After a massive weekend of sport featuring plenty of drama on and off the field, the latest episode of the Game of Codes podcast is back to tackle it all.
With the mid-season draft fast approaching, 308 players are hoping their dreams will become a reality.
Many of the hopefuls currently ply their trade in state competitions across Australia, where they have played senior reserves football in the hope of catching the eye of recruiters.
Last week, I looked into the WAFL and which players deserve to be looked at.
This week, there are six SANFL players in particular that are worth consideration by AFL clubs for either an immediate impact, or to help shore up their future stocks.
Cory Gregson (Glenelg) – 22yo, 175cm, 78kgs – 15 disp, 6.2 tcks, 3.2 i50s, 5 goals, 1 behind
There is a lot of talk of clubs being interested in Gregson ahead of the mid-season draft, as arguably the best pressure forward in the SANFL in the early stages. Having played 39 AFL games for Geelong, the 22-year-old’s experience at the highest level only further adds to his value as a mid-season recruit.
Gregson’s fitness perhaps limits him to become a midfielder at any stage, but with forward pressure still a highly effective way of approaching the game, his efficient tackling and ability to find teammates in goal-scoring positions make him the ideal target for a team like GWS or Port Adelaide.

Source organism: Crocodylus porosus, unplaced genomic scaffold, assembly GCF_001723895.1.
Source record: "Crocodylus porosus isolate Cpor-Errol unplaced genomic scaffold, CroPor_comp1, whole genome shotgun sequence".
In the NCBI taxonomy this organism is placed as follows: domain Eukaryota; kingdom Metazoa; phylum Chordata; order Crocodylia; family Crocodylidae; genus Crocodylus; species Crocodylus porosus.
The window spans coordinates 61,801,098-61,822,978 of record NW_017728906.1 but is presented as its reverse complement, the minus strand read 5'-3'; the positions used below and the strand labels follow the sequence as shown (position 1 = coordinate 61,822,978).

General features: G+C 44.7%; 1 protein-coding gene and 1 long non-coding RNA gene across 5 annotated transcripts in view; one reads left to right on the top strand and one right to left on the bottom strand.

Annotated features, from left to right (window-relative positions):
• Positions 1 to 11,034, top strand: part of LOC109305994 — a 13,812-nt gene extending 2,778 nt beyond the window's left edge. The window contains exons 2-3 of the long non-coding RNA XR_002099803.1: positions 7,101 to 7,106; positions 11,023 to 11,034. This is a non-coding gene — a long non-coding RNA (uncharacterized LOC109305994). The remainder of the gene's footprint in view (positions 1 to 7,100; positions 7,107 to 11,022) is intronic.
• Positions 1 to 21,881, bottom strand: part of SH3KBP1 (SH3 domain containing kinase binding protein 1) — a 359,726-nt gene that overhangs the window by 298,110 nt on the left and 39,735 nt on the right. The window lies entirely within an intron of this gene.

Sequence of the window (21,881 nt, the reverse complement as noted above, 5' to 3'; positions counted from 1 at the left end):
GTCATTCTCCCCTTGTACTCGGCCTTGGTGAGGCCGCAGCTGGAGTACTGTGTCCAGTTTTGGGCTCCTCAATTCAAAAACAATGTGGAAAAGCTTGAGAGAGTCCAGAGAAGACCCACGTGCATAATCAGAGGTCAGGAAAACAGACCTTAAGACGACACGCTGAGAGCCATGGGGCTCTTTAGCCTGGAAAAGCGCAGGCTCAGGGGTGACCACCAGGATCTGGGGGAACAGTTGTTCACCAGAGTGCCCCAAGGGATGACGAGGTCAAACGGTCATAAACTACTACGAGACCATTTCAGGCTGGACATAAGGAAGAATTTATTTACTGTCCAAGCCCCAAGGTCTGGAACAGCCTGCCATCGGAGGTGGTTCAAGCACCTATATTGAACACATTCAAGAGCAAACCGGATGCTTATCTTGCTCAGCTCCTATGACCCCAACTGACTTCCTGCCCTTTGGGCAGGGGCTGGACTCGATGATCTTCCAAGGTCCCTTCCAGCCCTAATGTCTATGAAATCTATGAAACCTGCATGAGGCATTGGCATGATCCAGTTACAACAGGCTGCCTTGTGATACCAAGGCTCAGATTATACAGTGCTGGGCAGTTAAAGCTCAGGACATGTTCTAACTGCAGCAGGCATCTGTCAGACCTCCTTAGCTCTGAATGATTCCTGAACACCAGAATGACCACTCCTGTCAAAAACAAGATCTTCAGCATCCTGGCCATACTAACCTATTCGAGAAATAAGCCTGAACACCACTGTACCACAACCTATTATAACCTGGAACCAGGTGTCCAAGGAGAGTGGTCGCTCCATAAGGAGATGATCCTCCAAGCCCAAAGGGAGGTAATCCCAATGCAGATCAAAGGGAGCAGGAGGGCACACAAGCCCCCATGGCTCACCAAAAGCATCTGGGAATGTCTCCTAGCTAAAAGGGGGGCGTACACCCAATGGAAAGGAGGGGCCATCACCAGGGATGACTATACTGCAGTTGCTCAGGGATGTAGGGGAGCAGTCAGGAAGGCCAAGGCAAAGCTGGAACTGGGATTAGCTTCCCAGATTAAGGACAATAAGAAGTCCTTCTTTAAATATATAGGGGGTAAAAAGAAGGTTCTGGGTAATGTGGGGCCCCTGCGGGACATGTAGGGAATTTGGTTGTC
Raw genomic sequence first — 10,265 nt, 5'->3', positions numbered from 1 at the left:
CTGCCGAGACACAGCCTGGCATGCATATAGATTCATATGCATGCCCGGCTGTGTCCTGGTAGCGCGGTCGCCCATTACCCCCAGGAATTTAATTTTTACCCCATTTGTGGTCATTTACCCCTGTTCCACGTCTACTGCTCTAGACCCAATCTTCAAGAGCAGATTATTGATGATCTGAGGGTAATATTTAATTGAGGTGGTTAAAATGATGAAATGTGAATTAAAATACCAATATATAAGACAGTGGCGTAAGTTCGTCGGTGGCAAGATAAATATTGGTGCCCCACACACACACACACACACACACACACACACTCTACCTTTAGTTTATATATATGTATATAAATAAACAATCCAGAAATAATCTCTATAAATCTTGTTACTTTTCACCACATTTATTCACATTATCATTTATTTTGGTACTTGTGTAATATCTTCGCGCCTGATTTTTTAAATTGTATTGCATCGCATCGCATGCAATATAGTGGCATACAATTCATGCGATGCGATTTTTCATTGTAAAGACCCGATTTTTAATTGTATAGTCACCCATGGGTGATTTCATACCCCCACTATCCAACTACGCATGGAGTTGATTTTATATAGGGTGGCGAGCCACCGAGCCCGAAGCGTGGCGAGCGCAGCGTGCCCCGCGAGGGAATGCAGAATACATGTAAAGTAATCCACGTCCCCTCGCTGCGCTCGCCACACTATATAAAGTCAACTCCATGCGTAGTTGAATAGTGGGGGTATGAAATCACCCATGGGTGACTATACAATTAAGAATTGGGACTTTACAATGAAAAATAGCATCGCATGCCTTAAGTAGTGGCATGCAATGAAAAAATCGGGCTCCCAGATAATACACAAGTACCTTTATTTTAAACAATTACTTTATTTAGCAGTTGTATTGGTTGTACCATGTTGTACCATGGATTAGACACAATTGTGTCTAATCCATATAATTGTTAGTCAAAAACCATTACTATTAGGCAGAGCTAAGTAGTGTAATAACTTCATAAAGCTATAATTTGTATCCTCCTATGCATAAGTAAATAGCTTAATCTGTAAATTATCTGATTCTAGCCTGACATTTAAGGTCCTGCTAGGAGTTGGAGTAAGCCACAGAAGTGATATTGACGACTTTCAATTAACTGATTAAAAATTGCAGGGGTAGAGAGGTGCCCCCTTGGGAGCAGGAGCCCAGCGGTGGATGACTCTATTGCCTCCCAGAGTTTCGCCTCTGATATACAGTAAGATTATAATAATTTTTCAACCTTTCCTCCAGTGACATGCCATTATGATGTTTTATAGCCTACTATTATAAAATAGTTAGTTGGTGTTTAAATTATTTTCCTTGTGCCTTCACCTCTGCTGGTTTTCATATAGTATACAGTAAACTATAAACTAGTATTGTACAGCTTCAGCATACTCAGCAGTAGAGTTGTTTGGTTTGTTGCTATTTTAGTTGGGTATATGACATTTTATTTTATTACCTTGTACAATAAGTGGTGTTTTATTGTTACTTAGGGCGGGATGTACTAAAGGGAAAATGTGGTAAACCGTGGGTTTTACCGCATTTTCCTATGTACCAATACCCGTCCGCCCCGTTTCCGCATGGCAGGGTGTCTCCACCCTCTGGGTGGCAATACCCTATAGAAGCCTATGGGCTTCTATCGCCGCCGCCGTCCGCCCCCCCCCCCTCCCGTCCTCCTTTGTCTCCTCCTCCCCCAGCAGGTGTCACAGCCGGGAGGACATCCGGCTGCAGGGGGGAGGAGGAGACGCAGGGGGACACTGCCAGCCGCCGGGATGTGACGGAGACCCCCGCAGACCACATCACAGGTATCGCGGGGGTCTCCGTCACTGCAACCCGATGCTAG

Lachlan Hosie (Glenelg) – 22yo, 189cm, 78kgs – 15 disp, 5.5mks, 2.3 tcks, 16 goals, 6 behind
The leading goalkicker after six rounds in the SANFL, Hosie is one of just four SANFL players who is due to undergo medical testing ahead of the mid-season draft. The 22-year-old has been a livewire in attack this season, with no less than 20 scoring shots in his last four matches.
Hosie has played a strong role for the Tigers this season in their strong start to the season, and AFL teams may be interested in selecting Hosie as an insurance, stay-at-home forward option. Hosie averages 15 disposals, but doesn’t need many to have a big impact. In 2018 he kicked 24 goals in 13 games, averaging just nine disposals per game.
The mid-sized forwards tend to be overlooked, but sustained attacking consistency may help Hosie’s value.
Jack Hayes (Woodville West-Torrens) – 23-year-old, 194cm, 93kgs – 15.2 disp, 6.7 mks, 3.8 tcks, 12 goals, 13 behinds
If teams are searching for some mature-age x-factor in the mid-season draft, Jack Hayes should be on the list. Once touted as a potential first-round pick in 2014, Hayes has really come into his own over the past two seasons in the SANFL, playing as a tall half-forward flanker with good marking and a constant ability to hit the scoreboard.
Again, it’s the size and athleticism that make Hayes an intriguing option that won’t be spoken about too much in the lead-up to the mid-season draft. In fact, despite his clear ability in front of goal, Hayes looks the type that an AFL club would want to throw straight back into defence to play a James Sicily-type of role, given his ability to read the play. Hayes warrants some attention for a draft this season, whether it comes in May or November.